Quick Read Journey: Jane Gwynn

Jane is currently starting the third year of her Advocacy & Social Justice degree with University of Wales Trinity Saint David (UWTSD) on the Carmarthen Campus. Jane pinpoints the most significant shift in her journey to undertaking some volunteer training in 2014.

Learner Story_Jane Gwynn

“I’d been caring for my husband since 2013 and lots of things had happened at once. My mum passed away, my Gran had gone into a home and my youngest was starting school. I was feeling very lost and I was anticipating going out and finding myself.”

In 2014 Spice Time Credits (now Tempo), a Third Sector Organization promoting a community currency as a tool for developing community and coproduction, commissioned Rivki Rose Training to design and deliver community champion training, building on engagement work that was taking place in Carmarthenshire.

Becca Rosenthal, founder of Rivki Rose Training said “The Training was very much about #changeyourstory, even back then. It was put together in a way that hoped to support people to ‘change the narrative’, both of their communities and themselves. We took an asset-based approach that helped people to see and value their own skills as well as the resources in their community. Jane was part of a group of local residents that seemed to be really hungry to know more, to understand more about how community development works and how they can have a meaningful impact in their own local area.”

Many of the participants of that training went on to gain Community Development qualifications, including Jane. During the Carmarthenshire Adult Learners Awards 2015, Jane and her fellow group of learners were given the ‘Community Development Learner Award’ for their outstanding commitment and dedication to learning. Jane was also given the ‘Breaking The Mould’ award. Pictured are Jane and Derek, they both attended that initial training and went on to successfully complete a Community Development Qualification funded by Communities First (now Carmarthenshire Communities For Work Plus) and delivered through Carmarthenshire Adult Community Learning.

Left to right: Jane Gwynn, Becca Rosenthal, Derek Hermann.

Left to right: Jane Gwynn, Becca Rosenthal, Derek Hermann.

“I remember feeling lost. The idea of Coproduction really took my attention, but at the same time I wasn’t sure what I could bring to it myself. I remember saying to someone ‘All I have is experience of Childcare and depression!’ But I also had a massive sense of needing to belong to something.”

Through different volunteering experiences, Jane developed a hunger for learning and personal and professional development. She developed and ran a successful Lottery funded community group and supported others to get involved in their community.

Jane undertook a number of short courses, including Child Psychology and Criminal Psychology pre-degree courses being offered through Llanelli Women’s Aid (now called ‘Threshold DAS’), as well as engaging with free learning including several modules through Open Learn.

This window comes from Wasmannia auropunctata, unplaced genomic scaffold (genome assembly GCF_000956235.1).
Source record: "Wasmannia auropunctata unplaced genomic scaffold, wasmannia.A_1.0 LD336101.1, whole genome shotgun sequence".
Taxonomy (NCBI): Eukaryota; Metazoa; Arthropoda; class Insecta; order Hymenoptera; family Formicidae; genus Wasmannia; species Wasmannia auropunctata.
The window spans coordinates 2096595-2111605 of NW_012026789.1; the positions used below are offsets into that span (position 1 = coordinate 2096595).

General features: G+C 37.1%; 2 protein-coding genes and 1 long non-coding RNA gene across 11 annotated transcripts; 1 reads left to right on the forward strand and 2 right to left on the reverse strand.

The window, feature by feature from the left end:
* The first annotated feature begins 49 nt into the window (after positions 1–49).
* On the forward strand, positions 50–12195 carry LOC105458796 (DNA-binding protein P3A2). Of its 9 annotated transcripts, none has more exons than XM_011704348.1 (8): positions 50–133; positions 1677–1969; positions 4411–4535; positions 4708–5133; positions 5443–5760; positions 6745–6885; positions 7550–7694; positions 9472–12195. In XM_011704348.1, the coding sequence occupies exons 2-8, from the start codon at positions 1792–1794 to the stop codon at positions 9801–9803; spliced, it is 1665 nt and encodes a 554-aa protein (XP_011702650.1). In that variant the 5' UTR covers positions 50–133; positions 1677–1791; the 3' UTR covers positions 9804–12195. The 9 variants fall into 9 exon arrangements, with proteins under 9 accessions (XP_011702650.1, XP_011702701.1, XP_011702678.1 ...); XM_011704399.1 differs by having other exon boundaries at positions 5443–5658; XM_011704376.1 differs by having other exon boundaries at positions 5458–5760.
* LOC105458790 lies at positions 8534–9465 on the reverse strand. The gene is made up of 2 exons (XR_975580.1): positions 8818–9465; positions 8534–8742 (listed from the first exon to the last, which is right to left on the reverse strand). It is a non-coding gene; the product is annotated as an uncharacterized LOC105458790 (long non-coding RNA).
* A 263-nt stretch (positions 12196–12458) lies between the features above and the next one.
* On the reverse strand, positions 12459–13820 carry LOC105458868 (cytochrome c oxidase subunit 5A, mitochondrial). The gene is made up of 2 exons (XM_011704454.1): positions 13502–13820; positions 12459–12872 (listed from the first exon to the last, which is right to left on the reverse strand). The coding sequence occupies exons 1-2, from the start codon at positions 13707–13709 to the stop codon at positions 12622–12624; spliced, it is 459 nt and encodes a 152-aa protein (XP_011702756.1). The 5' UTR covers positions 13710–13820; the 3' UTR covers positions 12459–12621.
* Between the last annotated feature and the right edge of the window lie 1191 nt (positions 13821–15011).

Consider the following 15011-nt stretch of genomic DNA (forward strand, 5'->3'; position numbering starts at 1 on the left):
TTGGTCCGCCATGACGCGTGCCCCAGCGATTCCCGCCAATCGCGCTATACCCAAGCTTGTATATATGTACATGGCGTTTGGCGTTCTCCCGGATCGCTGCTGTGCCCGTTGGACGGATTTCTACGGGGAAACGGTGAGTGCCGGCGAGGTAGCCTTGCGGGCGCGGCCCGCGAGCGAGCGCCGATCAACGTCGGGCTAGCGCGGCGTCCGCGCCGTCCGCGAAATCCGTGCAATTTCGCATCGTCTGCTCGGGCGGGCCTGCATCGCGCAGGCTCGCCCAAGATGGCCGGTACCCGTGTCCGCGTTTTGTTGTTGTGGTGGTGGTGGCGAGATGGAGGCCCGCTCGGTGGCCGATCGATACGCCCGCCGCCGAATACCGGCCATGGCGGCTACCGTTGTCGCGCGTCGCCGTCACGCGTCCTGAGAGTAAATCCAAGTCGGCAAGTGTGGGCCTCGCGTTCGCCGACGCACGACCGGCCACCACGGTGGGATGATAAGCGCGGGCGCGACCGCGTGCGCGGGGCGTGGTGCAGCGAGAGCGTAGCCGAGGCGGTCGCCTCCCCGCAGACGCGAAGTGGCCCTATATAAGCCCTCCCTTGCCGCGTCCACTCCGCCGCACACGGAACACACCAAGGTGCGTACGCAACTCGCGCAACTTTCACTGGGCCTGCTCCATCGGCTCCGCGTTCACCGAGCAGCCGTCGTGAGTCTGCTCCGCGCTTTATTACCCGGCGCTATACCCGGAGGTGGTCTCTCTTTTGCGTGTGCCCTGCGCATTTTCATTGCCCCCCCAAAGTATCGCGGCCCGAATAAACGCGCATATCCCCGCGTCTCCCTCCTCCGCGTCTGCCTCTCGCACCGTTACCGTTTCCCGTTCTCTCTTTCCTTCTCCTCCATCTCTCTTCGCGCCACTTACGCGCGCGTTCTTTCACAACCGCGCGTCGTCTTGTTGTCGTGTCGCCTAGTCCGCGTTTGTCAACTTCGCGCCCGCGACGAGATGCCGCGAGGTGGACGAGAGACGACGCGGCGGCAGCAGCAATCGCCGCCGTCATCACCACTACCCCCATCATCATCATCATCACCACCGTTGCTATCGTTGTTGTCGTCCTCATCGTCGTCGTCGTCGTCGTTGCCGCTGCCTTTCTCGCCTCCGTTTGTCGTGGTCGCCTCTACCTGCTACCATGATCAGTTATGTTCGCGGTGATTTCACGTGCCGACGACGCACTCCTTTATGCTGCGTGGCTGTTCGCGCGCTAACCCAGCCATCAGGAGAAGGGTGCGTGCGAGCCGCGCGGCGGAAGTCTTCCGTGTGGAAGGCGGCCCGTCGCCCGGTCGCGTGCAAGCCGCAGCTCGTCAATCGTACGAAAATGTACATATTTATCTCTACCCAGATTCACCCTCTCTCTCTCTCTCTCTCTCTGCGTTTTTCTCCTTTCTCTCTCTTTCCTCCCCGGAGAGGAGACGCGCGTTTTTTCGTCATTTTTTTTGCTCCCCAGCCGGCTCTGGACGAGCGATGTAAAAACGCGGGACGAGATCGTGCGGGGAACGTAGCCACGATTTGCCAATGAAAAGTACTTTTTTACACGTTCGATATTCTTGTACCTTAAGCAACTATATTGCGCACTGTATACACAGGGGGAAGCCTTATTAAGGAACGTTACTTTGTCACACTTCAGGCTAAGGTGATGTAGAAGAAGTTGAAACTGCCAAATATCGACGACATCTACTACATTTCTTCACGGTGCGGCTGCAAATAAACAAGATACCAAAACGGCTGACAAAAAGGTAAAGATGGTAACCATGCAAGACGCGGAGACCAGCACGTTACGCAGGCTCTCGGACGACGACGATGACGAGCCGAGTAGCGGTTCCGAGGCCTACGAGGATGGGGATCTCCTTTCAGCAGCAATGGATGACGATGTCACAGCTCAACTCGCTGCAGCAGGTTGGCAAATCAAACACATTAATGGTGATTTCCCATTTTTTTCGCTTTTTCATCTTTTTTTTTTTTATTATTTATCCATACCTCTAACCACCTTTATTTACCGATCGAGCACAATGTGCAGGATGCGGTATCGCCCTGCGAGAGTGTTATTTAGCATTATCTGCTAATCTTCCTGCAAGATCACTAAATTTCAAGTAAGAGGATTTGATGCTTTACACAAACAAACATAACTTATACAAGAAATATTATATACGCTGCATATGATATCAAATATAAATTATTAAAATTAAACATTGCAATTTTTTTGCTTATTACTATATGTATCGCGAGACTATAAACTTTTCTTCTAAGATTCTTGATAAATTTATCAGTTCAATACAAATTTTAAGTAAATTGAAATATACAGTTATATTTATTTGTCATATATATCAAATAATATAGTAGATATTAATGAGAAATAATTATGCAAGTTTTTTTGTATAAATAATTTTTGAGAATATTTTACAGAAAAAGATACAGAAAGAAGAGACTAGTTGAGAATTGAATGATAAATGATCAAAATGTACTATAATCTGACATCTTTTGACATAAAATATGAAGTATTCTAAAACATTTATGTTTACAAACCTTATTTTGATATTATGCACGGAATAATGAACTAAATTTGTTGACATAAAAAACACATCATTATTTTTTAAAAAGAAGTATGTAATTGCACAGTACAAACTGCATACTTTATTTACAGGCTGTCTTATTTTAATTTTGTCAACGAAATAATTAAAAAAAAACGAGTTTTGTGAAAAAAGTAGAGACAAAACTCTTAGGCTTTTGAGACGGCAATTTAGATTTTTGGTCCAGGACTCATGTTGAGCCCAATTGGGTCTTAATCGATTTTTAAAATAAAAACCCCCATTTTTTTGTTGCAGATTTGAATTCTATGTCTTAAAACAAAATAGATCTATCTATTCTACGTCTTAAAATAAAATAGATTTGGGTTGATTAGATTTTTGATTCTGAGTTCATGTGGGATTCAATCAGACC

“I really appreciated all of the opportunities that came my way, and also the chance to dip my toes into the water in a number of different areas. I learned so much from being able to dip into others’ areas of specialty and see the skills sets that people bring to different roles. I had a real opportunity to do things and try things I would never have had the chance to try otherwise.

“I think it’s given a really good example to our children too, that they don’t have to commit to one thing, that they can try lots of different things, especially through volunteering. They came with me to lots of community activities and not only saw, but also experienced what it meant to work as a team, and why community is important.”

All of Jane’s three children are exploring their own interests and passions. Sam, age 14, sits on the Youth Advisory Panel for the Children’s Commissioner for Wales. He’s contributed to materials being delivered in schools across Wales and has met Mark Drakeford.

“I think the children have learned some really important things ahead of their time. If we hadn’t volunteered as a family they wouldn’t have learned about the different things you can do, and that if you want to be involved in something you can volunteer and get some early experience in it. It’s taught them not to be afraid of challenges, how they can develop their skills and it’s helped them to have the skills to work through difficult decisions.”

Jane is keen to challenge stereotypes perpetuated by the media around community and family deprivation. “I’m still providing a significant level of care for my husband, and I’m grateful of all the support we receive in the UK to help me to be able to do that. But stereotypes paint the picture of ‘depravation’ being dark and bleak, particularly with families in receipt of certain benefits, free school meals and Carers etc. There’s no arguing that there are challenges in this country around poverty that are yet to be addressed properly, but with the right opportunities like we’ve experienced, our family is rich in community connection, opportunities and aspirations.”

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